You can call it “The Other Roundup.”
Art Shibayama will tell you exactly what it meant to him and why all Americans need to be ashamed.
Shibayama was just a 12-year-old boy in Lima,Peru. A Peruvian citizen.
His whole family was taken by the U.S. government and incarcerated in America.
If you don’t know about the Japanese Latin American part of the World War II internment story, you’re not alone.
When Executive Order 9066 cleared the way for the round-up of Japanese and Japanese Americans in the U.S. at the start of World War II, a different kind of roundup was taking place in Latin America, especially Peru.
The U.S. government was taking Latin American citizens of Japanese descent, what the victims call kidnappings. Those taken were of all ages, and often, whole families were rounded-up. They were placed on U.S. ships and took a long boat ride to America. They lived in camps like one set up in Crystal City, Texas.
Art Shibayama says they were kidnapped to provide the U.S. a supply of pawns to trade for U.S. GIs held by the Japanese.
His story on my podcast, “Emil Amok’s Takeout.”
Listen on-demand. Subscribe on iTunes and never miss an episode.
Throwing out the first pitch on this night was a man who was playing third base for his college baseball team during the Pearl Harbor attack.
Lawson Sakai was a student at Compton College in Los Angeles, but when Japanese Americans were sent to internment camps during the war, his family was sent to live in Manzanar. While in camp, he volunteered for the Army where he served with the celebrated 442nd. The late Senator Dan Inouye was one of his company mates.
Sakai said he was saddened when his close friend died last year in December. “He said Hawaii would lose so much if he retired,” said Sakai. “So he died with his boots on.”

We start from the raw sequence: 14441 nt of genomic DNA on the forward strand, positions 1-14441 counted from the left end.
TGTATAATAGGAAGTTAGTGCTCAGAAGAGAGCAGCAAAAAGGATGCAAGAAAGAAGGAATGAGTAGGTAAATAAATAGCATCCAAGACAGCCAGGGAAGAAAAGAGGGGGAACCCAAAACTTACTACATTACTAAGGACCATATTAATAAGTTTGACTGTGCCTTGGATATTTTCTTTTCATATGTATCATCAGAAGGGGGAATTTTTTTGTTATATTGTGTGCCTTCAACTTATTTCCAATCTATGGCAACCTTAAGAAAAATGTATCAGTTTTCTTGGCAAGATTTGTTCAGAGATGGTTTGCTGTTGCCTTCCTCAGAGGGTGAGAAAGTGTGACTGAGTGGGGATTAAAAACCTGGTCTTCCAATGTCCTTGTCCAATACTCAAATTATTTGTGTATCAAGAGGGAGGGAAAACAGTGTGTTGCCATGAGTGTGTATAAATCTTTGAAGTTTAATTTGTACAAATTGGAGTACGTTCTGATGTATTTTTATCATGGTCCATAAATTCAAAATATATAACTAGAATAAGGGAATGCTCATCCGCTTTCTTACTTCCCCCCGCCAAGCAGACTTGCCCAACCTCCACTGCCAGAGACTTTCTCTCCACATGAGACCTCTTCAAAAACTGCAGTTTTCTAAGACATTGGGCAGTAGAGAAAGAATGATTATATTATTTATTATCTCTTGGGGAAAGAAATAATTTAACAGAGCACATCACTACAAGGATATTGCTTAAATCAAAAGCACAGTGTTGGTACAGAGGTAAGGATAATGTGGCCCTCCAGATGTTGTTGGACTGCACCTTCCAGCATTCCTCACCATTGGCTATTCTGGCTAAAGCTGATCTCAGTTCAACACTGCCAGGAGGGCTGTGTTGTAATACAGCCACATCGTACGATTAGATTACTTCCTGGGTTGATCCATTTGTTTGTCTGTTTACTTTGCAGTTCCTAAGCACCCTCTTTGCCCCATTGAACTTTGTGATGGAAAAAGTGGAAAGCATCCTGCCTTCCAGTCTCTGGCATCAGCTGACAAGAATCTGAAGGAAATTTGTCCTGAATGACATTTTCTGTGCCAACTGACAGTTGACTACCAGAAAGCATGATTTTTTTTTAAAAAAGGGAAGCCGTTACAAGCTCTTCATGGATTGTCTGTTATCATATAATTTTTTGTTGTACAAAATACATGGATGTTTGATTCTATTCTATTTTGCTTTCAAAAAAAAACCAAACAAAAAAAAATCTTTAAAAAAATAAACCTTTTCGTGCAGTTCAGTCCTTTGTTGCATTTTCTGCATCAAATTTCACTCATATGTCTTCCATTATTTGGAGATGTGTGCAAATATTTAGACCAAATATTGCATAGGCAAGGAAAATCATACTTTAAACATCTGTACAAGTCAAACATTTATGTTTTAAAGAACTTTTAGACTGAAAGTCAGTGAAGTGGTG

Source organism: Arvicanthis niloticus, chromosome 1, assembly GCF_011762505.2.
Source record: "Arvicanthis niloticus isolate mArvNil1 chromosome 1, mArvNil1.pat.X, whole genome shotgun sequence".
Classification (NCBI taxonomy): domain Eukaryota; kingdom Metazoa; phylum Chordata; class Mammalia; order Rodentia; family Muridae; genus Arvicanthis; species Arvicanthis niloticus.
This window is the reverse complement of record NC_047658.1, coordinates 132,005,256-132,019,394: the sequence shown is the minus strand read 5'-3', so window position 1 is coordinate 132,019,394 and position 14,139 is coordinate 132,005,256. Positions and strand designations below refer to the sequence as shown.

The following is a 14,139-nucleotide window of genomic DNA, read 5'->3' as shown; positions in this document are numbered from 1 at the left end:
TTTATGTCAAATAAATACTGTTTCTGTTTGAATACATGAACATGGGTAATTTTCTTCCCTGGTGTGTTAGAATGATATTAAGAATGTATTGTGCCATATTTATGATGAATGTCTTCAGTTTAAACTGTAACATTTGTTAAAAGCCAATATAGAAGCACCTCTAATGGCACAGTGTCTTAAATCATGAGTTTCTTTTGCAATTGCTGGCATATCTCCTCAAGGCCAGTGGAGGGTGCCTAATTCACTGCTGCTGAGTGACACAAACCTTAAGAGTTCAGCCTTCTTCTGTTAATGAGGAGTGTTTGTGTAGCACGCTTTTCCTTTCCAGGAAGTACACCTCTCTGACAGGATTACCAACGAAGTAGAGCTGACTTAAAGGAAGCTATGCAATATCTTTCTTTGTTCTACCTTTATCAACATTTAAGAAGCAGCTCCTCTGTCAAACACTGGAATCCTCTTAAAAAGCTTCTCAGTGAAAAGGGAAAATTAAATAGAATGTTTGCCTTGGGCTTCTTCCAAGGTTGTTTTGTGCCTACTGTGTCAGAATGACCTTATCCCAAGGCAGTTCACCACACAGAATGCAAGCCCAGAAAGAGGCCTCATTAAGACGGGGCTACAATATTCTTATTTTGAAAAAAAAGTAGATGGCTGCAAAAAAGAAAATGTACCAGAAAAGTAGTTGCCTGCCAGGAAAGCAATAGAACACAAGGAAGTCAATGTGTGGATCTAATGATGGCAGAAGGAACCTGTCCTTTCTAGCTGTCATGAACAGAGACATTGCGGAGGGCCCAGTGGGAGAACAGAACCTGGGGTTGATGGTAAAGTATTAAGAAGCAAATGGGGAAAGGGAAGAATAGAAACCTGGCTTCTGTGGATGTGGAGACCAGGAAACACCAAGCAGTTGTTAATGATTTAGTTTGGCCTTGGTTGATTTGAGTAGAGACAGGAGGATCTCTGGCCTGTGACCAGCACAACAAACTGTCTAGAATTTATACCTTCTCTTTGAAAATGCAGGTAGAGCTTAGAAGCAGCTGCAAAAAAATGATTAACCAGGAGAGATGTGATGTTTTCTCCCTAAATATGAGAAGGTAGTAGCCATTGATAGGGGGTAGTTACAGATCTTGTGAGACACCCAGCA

Sakai, 90 in October, is retired and living in the South Bay, where he is a Giants fan and often reflects on what the 442nd accomplished.
“We were really outcasts, in 1943,” said Sakai. “If the Nisei didn’t join the 442nd and fight the Germans, we (Japanese Americans) would not be here today.”
Now for the other pitches of the night in the actual game.
Oh yeah, the game.
This was supposed to be a pitching duel between the Phillies’ Cliff Lee, and the Giants’ best pitcher of the season, Madison Bumgarner.
In addition, the Giants came into this game euphoric with a six-game streak after sweeping the Dodgers. The Giants are now also the official comeback kids of the National League, tied with the Orioles in the Majors with 11 late rally victories.
That’s a lot of drama.
So you know it was OK to spot the Philadelphia Phillies for 3 runs in the 2nd.
They would come back, right? Even with Cliff Lee, who’s been 3-0 with a 0.51 ERA at AT&T Park?
Big question marks.
For the Giants, only Hunter Pence stayed streaky hot. He homered in the bottom of the 2nd, and scored the Giants second run after a double in the 8th.
He was the lone offensive spark on a night the other Giants couldn’t get on base.
So there was no drama. This was more an informercial for Phillies starter Cliff Lee.
The night belonged to Lee, who scattered five hits (including the Pence HR), and kept the Giants at bay with 6 strikeouts.
Bumgarner had 7 strikeouts, but the Phillies were hitting him hard all night.
S’not his night, you might say.
Bum’s line: 8 hits, 5 runs, one homer run, 2 wild pitches, 100 pitches in all.
That really might have been enough to win if the Giants were hitting like they did in the Dodger series.
No such luck with the Phillies, not when Cliff Lee is on his game to shut down the drama.
UPDATE-5-8-2013 Giants doppleganged as Phils win again 6-2
On the anniversary of the first Japanese immigrants’ arrival to the U.S. (May 7, 1843), the coincidence of having a Filipino American starting pitcher may have seemed like the stars were aligned for the Giants on Asian American Pacific Islander Heritage Month.
But Phillies starter Kyle Kendrick doesn’t know much about history—as Sam Cook would say.
He created his own history against the Giants, facing them for the first time and making them look foolish at the plate
In 7 innings, Kendrick gave up just 6 hits, 2 runs, and posted six strikeouts, with no walks.
Getting to be a similar story each Lince-start. Signs of brilliance, but it takes a while for it to show in a game. If he’s not on right away, he starts losing it. Runs score, maybe a big inning. And then he settles, is good. And then it’s up to the hitters. That’s the pattern.
Pitching wise, Lincecum doesn’t talk mechanics so much as his “rhythm.” His rhythm is like a dancer’s. If he’s out of step, he’s all left feet. In ballet, in baseball, it’s subtle but noticeable.
Still, it may have been a good enough effort to win, if the Giants’ batters were able to solve Kendrick.
The Giants were out-pitched, out-hit, 12-7, and with 2 errors, out-played.
This early in the season, all you can say is, “Next.”